> tracked. Placing elasticity rules upfront and in the context of the
> infrastructure request also aids in the creation of guarantees of
> infrastructure so clients requesting infrastructure can further rely
> on the offers given by providers (risk mitigation).
Could you given an example of an infrastructure elasticity rule?, are
they placement constraints?
> I do however see that the elasticity of services (or scalability)
> running on infrastructure should be managed by a service management
> layer, possibly external, for example scalr - where it has
> application specific scaling strategies to deal with horizontal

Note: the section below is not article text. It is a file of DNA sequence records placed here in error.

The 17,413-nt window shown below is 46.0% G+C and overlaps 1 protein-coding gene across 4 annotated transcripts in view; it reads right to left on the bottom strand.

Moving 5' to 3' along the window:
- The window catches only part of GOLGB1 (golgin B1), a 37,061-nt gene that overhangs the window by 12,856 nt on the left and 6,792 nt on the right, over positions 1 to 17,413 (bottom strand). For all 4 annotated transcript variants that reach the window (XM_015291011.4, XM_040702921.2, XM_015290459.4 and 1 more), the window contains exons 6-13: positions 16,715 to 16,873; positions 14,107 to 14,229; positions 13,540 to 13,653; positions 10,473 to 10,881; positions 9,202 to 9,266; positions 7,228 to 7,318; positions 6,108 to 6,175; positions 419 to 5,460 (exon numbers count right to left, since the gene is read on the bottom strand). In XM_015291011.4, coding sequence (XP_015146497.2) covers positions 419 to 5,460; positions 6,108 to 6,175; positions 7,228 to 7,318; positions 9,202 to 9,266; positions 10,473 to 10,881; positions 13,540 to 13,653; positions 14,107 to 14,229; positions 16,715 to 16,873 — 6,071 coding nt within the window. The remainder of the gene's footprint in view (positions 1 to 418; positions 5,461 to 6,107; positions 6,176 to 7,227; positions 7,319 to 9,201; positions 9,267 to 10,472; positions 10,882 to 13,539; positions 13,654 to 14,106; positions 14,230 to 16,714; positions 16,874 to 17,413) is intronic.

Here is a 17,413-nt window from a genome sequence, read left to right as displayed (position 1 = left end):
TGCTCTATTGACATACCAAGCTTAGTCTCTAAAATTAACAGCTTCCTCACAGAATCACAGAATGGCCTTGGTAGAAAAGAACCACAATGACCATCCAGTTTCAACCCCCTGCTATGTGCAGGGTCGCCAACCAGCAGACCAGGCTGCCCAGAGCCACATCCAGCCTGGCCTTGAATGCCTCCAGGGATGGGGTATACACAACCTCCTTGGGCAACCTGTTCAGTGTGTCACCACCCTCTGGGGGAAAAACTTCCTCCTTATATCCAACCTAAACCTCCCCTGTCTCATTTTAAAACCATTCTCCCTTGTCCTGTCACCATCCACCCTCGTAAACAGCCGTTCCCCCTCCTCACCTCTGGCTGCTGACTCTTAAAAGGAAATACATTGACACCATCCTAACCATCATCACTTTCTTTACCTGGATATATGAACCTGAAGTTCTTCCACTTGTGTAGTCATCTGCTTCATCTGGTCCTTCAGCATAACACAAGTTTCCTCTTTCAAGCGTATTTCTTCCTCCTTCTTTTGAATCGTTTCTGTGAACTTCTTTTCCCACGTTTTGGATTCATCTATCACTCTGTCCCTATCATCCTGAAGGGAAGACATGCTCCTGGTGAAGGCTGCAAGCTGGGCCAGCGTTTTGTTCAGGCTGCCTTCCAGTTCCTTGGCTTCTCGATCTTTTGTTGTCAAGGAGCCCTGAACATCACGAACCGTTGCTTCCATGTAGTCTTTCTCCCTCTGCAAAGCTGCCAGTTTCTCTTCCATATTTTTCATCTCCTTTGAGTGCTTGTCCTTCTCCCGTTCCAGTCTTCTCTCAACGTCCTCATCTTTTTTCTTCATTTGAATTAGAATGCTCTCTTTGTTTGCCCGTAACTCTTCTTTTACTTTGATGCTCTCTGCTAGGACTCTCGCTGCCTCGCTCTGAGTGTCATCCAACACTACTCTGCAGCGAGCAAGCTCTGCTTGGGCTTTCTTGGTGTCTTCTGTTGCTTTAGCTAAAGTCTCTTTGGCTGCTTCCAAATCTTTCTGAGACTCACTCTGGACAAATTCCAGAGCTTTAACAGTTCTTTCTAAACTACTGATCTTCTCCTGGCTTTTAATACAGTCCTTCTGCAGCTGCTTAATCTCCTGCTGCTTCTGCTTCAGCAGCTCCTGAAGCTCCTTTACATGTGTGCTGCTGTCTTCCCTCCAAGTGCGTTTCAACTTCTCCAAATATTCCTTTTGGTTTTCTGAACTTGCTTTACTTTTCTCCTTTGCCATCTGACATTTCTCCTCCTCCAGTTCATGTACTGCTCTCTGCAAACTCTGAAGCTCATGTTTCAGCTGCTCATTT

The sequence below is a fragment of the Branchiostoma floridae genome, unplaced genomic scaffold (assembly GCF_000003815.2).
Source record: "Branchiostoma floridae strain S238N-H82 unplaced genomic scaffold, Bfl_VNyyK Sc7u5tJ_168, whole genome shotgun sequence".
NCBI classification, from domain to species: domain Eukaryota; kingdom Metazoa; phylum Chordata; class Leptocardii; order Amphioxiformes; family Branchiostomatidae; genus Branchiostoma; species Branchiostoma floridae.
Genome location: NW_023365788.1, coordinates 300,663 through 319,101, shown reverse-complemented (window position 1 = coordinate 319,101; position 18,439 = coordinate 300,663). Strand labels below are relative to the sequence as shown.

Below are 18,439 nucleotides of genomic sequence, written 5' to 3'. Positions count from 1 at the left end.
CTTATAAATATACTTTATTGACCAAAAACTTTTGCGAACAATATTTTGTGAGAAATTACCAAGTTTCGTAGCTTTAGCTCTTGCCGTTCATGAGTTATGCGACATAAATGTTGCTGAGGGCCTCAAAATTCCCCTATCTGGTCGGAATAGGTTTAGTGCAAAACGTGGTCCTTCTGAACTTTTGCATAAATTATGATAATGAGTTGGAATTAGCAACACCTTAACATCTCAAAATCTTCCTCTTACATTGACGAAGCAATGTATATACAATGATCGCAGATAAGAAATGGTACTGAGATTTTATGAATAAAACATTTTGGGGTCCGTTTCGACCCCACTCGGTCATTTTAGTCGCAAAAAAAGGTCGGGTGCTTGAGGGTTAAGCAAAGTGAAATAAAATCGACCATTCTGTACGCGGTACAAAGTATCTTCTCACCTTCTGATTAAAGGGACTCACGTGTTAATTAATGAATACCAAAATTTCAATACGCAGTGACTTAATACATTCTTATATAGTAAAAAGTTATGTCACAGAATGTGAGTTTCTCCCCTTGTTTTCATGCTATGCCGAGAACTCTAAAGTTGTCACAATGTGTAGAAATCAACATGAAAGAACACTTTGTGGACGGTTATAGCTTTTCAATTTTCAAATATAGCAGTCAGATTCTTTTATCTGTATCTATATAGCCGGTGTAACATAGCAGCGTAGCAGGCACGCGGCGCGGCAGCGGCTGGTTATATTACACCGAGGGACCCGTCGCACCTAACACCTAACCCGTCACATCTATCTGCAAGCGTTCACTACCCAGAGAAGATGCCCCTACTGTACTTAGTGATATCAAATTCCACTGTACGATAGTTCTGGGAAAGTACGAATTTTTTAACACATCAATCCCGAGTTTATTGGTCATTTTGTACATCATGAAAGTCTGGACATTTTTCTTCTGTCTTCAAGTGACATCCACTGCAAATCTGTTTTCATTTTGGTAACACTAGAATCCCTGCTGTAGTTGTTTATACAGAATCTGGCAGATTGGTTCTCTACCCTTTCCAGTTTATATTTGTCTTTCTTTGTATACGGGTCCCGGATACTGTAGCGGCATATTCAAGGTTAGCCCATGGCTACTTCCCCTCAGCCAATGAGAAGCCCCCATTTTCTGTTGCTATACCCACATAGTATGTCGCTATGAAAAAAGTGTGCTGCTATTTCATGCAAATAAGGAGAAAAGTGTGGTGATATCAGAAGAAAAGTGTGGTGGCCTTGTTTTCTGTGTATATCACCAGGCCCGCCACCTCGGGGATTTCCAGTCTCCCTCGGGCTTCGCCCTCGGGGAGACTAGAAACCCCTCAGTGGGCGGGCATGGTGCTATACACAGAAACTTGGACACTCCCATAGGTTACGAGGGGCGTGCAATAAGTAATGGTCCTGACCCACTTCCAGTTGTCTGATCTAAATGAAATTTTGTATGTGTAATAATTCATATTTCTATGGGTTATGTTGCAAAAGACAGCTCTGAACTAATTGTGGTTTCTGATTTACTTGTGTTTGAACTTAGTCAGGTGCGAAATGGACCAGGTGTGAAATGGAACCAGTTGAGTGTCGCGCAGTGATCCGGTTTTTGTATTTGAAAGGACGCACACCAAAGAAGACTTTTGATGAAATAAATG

> scaling based on infrastructural metrics.
> Speaking of horizontal scaling brings to mind vertical scaling.
> Vertical scaling is what infrastructure should support via
> elasticity. Horizontal scaling is what should and is be supported by
> the likes of rightscale and scalr. This makes for a very clear and
> clean separation of concerns and lessening of dependencies. By
> supporting the two we have in effect diagonal scaling. All scaling
> types can also, and in the case of cloud, be virtual and so by
> virtualisation's theoretical nature, infinite in capacity.
> With respect to infrastructure placement rules/policies, these
> approaches can still exist with vertical scaling and the clues
> (elasticity rules in this case) supplied at provisioning time, can,
> support runtime optimisation to some degrees.
> So what I suggest is differentiation between scaling on the cloud;
> horizontal and vertical, where horizontal remains in the domain of